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Thought Leadership

When you first start a business, the Human Resources (HR) function will fall in the lap of the business owner. 

For a while, you can get by with that.

Some of the functional HR responsibilities are:

  • Payroll processing and compensation philosophy
  • Benefit offering determination and administration
  • Recruiting, Hiring, Onboarding and Offboarding
  • Employment law compliance
  • Policy development
  • Recordkeeping
  • Employee relations 
  • Monitoring employee time and attendance
  • Building company culture

The business owner will probably be able to handle most of these components initially when the business is first getting off the ground, and you have one, maybe two, employees. 

But as time goes by and the business grows, the business owner may need to delegate these responsibilities to someone else. 

While some of the day-to-day HR functions could be handled by a finance or administrative team member, you must be careful. The legal compliance responsibilities – such as the labor and employment laws; federal, state, and local laws – get complicated. And the rules change the more employees you have. You will need someone in the HR seat who has the skills and knowledge in these areas to address the issues and make sure your business is compliant.

Signs it’s Time to Hire

So how will you know you’re ready to hire for the HR function?

Unfortunately, small businesses don’t usually have the mechanics, the diagnostic materials, or key performance indicators in place to help them understand when to hire. It’s very much a crapshoot.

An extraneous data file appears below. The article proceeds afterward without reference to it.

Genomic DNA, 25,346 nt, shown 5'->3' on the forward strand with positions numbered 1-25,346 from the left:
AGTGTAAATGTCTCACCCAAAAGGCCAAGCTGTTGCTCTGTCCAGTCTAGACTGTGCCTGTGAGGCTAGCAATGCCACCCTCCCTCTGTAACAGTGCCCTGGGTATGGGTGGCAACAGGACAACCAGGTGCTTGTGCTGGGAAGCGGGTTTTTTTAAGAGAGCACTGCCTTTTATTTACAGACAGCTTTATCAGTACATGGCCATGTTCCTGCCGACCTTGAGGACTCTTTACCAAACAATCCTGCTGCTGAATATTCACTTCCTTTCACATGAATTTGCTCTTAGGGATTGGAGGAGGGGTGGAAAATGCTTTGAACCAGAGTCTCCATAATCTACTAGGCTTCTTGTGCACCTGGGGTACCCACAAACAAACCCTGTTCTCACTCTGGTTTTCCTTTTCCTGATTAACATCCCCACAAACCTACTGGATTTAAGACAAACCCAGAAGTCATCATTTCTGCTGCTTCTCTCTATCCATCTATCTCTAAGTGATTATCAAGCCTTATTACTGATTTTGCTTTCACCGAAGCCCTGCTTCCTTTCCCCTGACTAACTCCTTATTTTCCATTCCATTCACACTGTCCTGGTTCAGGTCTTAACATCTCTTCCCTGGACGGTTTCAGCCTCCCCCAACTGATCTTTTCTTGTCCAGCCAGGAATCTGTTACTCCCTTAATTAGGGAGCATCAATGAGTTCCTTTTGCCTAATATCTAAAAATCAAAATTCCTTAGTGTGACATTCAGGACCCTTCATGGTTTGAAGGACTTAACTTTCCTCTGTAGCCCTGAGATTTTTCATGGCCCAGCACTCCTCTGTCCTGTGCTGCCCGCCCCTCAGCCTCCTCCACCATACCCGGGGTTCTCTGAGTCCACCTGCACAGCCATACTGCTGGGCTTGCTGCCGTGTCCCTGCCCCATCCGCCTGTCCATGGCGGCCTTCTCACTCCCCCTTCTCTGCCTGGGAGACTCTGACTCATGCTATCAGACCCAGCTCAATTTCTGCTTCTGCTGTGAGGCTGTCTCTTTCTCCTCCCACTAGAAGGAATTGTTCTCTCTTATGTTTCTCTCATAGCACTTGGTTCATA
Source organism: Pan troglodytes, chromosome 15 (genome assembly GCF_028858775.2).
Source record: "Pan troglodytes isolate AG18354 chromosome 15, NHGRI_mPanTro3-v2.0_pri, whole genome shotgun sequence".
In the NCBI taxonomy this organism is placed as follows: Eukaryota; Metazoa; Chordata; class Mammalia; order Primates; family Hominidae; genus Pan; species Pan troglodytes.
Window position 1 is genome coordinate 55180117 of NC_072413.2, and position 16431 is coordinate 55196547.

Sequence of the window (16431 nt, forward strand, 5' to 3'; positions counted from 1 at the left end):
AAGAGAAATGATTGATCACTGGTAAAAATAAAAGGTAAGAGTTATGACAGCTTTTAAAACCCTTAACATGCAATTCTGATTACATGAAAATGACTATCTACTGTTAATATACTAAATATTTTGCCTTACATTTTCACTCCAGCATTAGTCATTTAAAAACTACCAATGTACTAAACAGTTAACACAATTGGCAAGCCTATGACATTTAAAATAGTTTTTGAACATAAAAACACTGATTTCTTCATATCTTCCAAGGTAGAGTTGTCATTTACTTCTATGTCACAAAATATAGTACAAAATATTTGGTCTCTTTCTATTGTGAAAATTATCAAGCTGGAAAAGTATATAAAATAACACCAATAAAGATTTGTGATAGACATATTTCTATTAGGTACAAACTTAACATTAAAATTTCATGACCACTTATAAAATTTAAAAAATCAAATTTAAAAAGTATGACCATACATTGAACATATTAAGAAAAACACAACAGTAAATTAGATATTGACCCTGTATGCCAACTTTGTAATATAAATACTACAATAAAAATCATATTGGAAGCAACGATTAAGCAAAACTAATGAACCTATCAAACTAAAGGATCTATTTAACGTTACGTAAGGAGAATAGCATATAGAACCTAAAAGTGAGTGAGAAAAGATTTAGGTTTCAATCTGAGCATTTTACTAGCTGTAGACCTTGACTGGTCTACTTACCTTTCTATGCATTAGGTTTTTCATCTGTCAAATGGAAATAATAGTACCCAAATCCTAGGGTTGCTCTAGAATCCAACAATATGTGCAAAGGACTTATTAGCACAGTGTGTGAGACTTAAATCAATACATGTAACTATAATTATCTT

So, the answer lies in observation. Most business owners know it’s time when the HR tasks begin to interfere with running their business.  Or their employees are complaining about the workload, and the owner can see just how overworked they are. Or when the customers complain that they aren’t getting the service they expect. 

In House or Outsource?

Outsourcing for HR may be a good solution for a small business that can’t yet afford the expense of a full or part-time HR professional in-house. But the sooner you can bring in a dedicated HR team member, the better.  It could be a manager or generalist depending on your needs.

An outsourced HR professional rarely gets to know and understand your team the way an internal person can. Outsourced firms are typically more focused on the process versus the company and their team members.  It’s tough for employees to build trust with an HR professional who is not fully present and solely dedicated to the team. 

It’s a challenging hire because it’s 100% overhead and extremely important to get the right cultural fit. It’s also essential to hire someone with experience working HR in businesses that are larger than yours. Compliance rules change the more employees you have, so it’s helpful to have someone in place that understands the legal ramifications of growing to 25 employees, from 25-50, above 50, etc.

Whether you’re an emerging business or more established, the HR needs are essentially the same. You will still need to handle payroll and benefits, policy development and maintenance, have an onboarding and offboarding process, manage the compliance dynamic, and maintain the company culture. It just gets more complicated as the business grows, you add employees, and the needs become more significant. So the HR function must change to meet them.

Who is handling the HR needs in your business? Share with us on Facebook, Instagram, and LinkedIn!